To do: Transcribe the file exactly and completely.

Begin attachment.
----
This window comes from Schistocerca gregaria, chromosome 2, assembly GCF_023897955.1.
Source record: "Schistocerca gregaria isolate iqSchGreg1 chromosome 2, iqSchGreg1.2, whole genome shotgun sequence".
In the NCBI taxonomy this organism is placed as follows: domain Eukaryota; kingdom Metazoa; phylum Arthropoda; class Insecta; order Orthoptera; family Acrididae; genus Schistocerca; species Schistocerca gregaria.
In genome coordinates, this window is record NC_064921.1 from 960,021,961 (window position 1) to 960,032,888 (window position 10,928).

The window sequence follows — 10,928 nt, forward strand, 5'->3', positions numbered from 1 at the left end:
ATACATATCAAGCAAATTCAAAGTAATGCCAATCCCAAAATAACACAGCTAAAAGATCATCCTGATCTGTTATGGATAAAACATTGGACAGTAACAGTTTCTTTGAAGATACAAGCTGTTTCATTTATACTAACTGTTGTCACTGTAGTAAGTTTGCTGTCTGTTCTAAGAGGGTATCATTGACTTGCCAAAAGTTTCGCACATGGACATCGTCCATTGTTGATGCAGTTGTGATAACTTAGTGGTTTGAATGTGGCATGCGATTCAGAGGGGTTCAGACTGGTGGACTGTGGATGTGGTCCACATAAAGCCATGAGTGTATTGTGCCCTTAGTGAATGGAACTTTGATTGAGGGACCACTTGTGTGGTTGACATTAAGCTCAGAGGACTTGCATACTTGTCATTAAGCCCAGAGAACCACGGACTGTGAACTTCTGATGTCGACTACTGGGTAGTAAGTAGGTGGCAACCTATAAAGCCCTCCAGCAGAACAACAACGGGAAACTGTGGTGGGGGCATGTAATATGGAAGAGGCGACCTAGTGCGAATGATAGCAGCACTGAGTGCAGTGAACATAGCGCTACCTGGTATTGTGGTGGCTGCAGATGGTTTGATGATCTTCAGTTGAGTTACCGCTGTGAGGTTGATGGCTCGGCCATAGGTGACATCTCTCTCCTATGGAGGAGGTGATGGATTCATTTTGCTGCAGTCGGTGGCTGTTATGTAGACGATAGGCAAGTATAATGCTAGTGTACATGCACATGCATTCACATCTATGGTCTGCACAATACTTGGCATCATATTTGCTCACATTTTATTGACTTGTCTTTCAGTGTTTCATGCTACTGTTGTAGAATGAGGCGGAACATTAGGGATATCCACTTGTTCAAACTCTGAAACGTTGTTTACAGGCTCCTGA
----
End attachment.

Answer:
This window comes from Schistocerca gregaria, chromosome 2, assembly GCF_023897955.1.
Source record: "Schistocerca gregaria isolate iqSchGreg1 chromosome 2, iqSchGreg1.2, whole genome shotgun sequence".
In the NCBI taxonomy this organism is placed as follows: domain Eukaryota; kingdom Metazoa; phylum Arthropoda; class Insecta; order Orthoptera; family Acrididae; genus Schistocerca; species Schistocerca gregaria.
In genome coordinates, this window is record NC_064921.1 from 960,021,961 (window position 1) to 960,032,888 (window position 10,928).

The window sequence follows — 10,928 nt, forward strand, 5'->3', positions numbered from 1 at the left end:
ATACATATCAAGCAAATTCAAAGTAATGCCAATCCCAAAATAACACAGCTAAAAGATCATCCTGATCTGTTATGGATAAAACATTGGACAGTAACAGTTTCTTTGAAGATACAAGCTGTTTCATTTATACTAACTGTTGTCACTGTAGTAAGTTTGCTGTCTGTTCTAAGAGGGTATCATTGACTTGCCAAAAGTTTCGCACATGGACATCGTCCATTGTTGATGCAGTTGTGATAACTTAGTGGTTTGAATGTGGCATGCGATTCAGAGGGGTTCAGACTGGTGGACTGTGGATGTGGTCCACATAAAGCCATGAGTGTATTGTGCCCTTAGTGAATGGAACTTTGATTGAGGGACCACTTGTGTGGTTGACATTAAGCTCAGAGGACTTGCATACTTGTCATTAAGCCCAGAGAACCACGGACTGTGAACTTCTGATGTCGACTACTGGGTAGTAAGTAGGTGGCAACCTATAAAGCCCTCCAGCAGAACAACAACGGGAAACTGTGGTGGGGGCATGTAATATGGAAGAGGCGACCTAGTGCGAATGATAGCAGCACTGAGTGCAGTGAACATAGCGCTACCTGGTATTGTGGTGGCTGCAGATGGTTTGATGATCTTCAGTTGAGTTACCGCTGTGAGGTTGATGGCTCGGCCATAGGTGACATCTCTCTCCTATGGAGGAGGTGATGGATTCATTTTGCTGCAGTCGGTGGCTGTTATGTAGACGATAGGCAAGTATAATGCTAGTGTACATGCACATGCATTCACATCTATGGTCTGCACAATACTTGGCATCATATTTGCTCACATTTTATTGACTTGTCTTTCAGTGTTTCATGCTACTGTTGTAGAATGAGGCGGAACATTAGGGATATCCACTTGTTCAAACTCTGAAACGTTGTTTACAGGCTCCTGA